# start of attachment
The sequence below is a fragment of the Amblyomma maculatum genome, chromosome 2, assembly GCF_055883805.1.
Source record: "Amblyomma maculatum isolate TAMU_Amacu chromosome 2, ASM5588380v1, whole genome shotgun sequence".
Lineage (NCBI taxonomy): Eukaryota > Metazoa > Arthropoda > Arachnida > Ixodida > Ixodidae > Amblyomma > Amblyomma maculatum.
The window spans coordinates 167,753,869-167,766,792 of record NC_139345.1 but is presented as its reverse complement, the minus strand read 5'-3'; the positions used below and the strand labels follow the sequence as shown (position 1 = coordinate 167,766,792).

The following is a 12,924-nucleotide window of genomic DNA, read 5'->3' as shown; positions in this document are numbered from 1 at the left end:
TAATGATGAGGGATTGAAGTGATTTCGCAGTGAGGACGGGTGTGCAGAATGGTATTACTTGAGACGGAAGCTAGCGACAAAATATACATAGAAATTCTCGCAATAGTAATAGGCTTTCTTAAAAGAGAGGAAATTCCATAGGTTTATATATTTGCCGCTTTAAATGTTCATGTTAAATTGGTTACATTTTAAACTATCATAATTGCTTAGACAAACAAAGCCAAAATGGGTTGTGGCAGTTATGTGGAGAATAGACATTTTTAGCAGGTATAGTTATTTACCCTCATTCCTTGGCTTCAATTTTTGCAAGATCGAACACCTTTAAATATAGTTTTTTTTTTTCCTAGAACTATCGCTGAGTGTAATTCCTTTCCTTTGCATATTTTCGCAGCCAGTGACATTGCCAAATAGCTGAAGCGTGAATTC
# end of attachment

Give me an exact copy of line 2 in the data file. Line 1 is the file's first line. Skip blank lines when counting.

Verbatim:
Source record: "Amblyomma maculatum isolate TAMU_Amacu chromosome 2, ASM5588380v1, whole genome shotgun sequence".